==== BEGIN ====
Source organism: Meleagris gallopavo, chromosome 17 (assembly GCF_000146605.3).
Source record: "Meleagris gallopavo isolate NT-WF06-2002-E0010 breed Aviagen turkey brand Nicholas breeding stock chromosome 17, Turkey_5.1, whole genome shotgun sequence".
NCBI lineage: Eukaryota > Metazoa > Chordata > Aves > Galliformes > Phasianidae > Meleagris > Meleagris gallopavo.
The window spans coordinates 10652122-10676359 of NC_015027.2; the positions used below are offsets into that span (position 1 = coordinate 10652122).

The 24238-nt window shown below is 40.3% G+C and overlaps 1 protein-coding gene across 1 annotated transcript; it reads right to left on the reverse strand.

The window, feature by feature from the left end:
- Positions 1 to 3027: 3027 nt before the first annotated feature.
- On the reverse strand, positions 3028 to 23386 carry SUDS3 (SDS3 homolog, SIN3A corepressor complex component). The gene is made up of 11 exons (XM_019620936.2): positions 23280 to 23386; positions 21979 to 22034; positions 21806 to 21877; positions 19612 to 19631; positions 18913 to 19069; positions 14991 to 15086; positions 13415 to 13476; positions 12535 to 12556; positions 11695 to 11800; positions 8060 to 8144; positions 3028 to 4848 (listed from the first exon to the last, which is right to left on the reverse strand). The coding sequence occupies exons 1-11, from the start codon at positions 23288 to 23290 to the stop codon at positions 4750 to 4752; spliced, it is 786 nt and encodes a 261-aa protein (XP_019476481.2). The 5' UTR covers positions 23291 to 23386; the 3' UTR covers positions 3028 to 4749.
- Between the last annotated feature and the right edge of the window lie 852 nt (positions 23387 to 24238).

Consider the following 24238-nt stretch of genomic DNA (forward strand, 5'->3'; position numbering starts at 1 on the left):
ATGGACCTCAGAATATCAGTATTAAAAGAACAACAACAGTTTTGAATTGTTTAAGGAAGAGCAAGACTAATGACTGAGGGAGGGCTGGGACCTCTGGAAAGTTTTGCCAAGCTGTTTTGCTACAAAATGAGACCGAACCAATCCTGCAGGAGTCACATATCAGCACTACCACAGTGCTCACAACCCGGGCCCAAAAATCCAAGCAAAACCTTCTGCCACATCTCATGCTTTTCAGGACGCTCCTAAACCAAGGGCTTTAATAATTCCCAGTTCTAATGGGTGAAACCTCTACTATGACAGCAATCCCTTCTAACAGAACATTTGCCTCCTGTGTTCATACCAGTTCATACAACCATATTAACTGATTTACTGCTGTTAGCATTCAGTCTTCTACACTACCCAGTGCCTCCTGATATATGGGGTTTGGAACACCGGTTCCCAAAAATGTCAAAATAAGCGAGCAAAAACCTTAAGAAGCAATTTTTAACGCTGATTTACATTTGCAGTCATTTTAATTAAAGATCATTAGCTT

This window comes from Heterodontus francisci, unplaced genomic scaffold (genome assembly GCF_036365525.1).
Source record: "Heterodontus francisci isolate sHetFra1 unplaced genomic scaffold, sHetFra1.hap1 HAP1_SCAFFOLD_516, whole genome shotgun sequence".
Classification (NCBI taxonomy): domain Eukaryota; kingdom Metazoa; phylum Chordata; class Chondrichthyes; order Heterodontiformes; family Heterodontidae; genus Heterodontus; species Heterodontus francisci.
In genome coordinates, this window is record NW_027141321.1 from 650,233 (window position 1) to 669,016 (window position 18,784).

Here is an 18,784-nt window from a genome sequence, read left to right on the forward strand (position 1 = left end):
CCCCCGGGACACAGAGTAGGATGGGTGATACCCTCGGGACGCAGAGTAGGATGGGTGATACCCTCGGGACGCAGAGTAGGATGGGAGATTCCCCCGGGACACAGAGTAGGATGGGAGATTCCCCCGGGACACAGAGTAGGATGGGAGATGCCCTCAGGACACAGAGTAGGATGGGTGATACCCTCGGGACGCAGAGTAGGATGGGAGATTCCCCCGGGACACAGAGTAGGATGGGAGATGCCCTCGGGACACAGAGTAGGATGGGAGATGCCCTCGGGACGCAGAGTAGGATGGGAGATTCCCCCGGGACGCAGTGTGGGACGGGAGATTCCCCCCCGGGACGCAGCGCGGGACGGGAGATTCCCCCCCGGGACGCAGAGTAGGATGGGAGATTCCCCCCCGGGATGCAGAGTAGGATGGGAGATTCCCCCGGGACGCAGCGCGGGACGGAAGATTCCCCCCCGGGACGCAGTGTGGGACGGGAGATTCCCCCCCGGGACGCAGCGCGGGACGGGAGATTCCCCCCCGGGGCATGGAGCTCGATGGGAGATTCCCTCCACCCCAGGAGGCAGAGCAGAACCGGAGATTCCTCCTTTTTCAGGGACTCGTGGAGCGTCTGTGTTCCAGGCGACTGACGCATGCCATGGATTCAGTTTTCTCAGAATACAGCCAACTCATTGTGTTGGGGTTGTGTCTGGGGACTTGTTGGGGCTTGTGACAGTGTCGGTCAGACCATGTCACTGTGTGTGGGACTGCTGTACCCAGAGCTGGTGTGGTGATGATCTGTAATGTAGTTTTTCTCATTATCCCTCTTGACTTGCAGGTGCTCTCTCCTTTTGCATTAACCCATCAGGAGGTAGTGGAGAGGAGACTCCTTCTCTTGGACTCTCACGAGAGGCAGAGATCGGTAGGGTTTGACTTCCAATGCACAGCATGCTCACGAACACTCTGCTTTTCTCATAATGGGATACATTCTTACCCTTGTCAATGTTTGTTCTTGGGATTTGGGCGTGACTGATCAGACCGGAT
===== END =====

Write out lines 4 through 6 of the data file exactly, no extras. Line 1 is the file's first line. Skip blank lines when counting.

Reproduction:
The window spans coordinates 10652122-10676359 of NC_015027.2; the positions used below are offsets into that span (position 1 = coordinate 10652122).

The 24238-nt window shown below is 40.3% G+C and overlaps 1 protein-coding gene across 1 annotated transcript; it reads right to left on the reverse strand.

The window, feature by feature from the left end: